We, thus, believe this formulation is both a contrast to Lapre and Scudder (2004) and appropriate to the Australian (and international) public healthcare hospital context in which the measurement, reporting, and governance of quality and cost is a very new phenomenon.

Table 2Hospital Groups

Source: The authors.

Performance Improvement Paths 

The Figure 1 ,Figure  2 , Figure 3 show the performance improvement paths for the 17 major metropolitan hospitals of each of the groups. Note that the scales differ for each hospital to accommodate differing performance profiles.

Figure 1 is a representation of the six hospitals that are seen as being the closest to the asset frontier. From Figure 1, at a first glance, we see the non-linear nature of the quality/cost-efficiency curves. From the plot, we also see that generally this group of hospitals are seemingly better and improving on both dimensions, albeit in a non-linear seemingly haphazard relationship.

Figure 1Group-1: Hospitals Closer to Frontier with +Q+C Curves

Source: The authors.

Figure 2 represents those hospitals at an intermediate distance to the frontier. In this group, we see aspiring hospitals that have managed to reach an intermediate level and not necessarily situated closer to or on the frontier with respect to Group-1 hospitals. However, they are in a position whereby trade-offs between cost and quality are moderately noticeable.

Figure 2Group-2: Hospitals with an Intermediate Frontier and +Q–C Curves

Source: The authors.

Figure 3 represents those hospitals which are furthest from the frontier. The hospitals in this group are demonstrating threshold worsening levels of quality (though well within the minimum SAB mandated rates) as well as decreasing cost-efficiency.

Figure 3Group-3: Hospitals Furthest from Frontier and –Q–C Curves

Source: The authors.


Regression Analysis

Table 3 reports the regression estimates of (Equation 2) for Group-1, the set of hospitals that were seen to be the closest to the frontier. The estimate for β, the coefficient for both TOPF = 1 and cost, is negative and significant (βi = –0.224 and –0.351, p < .05). TOPF = trade-off or improvements seen with hospitals with regards to their performance frontier. So, the closer a hospital is to the performance frontier, higher is the probability of a quality and cost interaction being used to drive the cost lower from year t – 1 to t.

Table 3. Group-1: Hospitals Closest to the Performance Frontier

Source: The authors.

From these results, we assert that these hospitals have been able to dedicate time and resources to develop stable levels of quality which enable them to progressively build on cost-efficiency which have enabled trade-offs to gradually disappear. These would be considered the better performers, or as seen from the plots above. Also, we can see from the estimated means plots (see Figure 4) that the hospitals in this group have continuously strived and essentially obtained above the threshold levels of quality which give them a unique cost position.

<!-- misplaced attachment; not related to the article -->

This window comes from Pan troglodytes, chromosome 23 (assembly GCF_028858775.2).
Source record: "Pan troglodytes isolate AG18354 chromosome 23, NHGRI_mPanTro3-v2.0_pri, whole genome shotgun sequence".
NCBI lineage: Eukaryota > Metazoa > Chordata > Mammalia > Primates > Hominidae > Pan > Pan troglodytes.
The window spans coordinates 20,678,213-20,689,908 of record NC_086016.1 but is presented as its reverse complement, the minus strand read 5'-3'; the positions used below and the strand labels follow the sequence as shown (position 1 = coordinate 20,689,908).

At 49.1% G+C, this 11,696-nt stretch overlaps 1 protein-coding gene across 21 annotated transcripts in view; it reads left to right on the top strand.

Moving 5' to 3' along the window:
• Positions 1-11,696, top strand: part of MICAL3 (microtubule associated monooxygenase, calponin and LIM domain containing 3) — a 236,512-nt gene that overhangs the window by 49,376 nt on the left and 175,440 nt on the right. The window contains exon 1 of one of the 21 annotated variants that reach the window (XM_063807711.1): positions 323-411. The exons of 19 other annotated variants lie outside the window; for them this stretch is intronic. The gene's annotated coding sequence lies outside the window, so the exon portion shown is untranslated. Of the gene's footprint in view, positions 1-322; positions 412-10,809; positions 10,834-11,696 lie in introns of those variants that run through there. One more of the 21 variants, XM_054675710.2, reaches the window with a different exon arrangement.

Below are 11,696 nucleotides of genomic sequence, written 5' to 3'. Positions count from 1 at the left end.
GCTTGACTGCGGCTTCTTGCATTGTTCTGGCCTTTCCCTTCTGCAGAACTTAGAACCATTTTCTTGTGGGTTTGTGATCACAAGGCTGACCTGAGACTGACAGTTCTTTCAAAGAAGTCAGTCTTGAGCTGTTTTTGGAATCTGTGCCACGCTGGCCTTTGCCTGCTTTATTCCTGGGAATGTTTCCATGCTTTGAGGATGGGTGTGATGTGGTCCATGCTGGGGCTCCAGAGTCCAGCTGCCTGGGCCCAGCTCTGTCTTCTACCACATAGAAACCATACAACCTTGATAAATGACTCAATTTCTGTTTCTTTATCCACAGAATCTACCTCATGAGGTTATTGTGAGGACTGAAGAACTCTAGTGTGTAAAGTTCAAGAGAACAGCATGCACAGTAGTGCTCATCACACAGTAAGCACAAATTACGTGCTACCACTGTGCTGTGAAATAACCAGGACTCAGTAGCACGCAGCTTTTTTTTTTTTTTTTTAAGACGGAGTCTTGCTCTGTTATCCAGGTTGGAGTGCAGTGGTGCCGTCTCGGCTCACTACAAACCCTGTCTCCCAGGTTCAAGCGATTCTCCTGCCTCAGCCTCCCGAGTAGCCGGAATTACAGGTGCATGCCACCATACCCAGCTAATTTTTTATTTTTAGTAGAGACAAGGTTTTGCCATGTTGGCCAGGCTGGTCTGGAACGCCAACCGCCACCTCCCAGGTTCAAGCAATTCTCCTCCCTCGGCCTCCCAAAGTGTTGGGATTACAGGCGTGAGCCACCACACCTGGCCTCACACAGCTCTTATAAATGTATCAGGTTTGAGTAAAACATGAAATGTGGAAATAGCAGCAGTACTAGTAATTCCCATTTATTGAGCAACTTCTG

Figure 4Group-1: Estimated Means

Source: The authors.

This lends support to H2. That is where hospitals eventually demonstrate a position superior on cost-efficiency after efforts to develop significant resources of quality at the expense of cost-efficiency.

Table 4 reports the regression estimates of (Equation 2) for Group-2, the set of hospitals that were seen to be at an intermediate distance to the frontier. Based on the regression results and estimated means plots (see Figure 5), it is interesting to note that both quality and cost improvement variables are not significant, and that only TOPF = 1 is positive and significant (βi = 0.484, p < .05). We assert that Group-2 shows evidence of initial trade-offs occurring with cost-efficiency as they approach their asset frontiers.

Table 4. Group-2: Hospitals Intermediate Frontier Distance

Source: The authors.


Figure 5Group-2: Estimated Means

Source: The authors.

This lends support to H1b. That is, hospitals that are not yet operating at higher utilization levels, will not exhibit simultaneous improvements on both cost-efficiency and quality dimensions, have latitude to build their capability.

Finally, Group-3 which is the furthest from the frontier does not produce any significant results. We assert that this group of hospitals despite meeting the minimum mandated quality thresholds are perhaps struggling to dedicate resources to the improvement and understanding of quality–cost interaction at an operational level. This could be due to a number of contextual and funding factors which are not evident in the data. This lends some support to H1b suggesting that hospitals that are further away from their performance frontiers have latitude to build their capability.



Our analysis of the data yielded some interesting results, and these have some important theoretical and managerial implications. Our data supported H1a and H1b, suggesting that hospital’s distance to their performance frontiers does influence their cost-efficiency/quality performance dimensions. We see that Group-2 (intermediate) hospitals are more inclined to be depicting trade-offs in this case with their cost-efficiency dimension. This is generally in agreement with Lapre and Scudder’s (2004) results as well as others (see, Swink et al., 2006; Talluri et al., 2013). Alternatively, those hospitals that are situated close to their performance frontier are in a position to be better engaged in multiple improvements, with a focus on cost.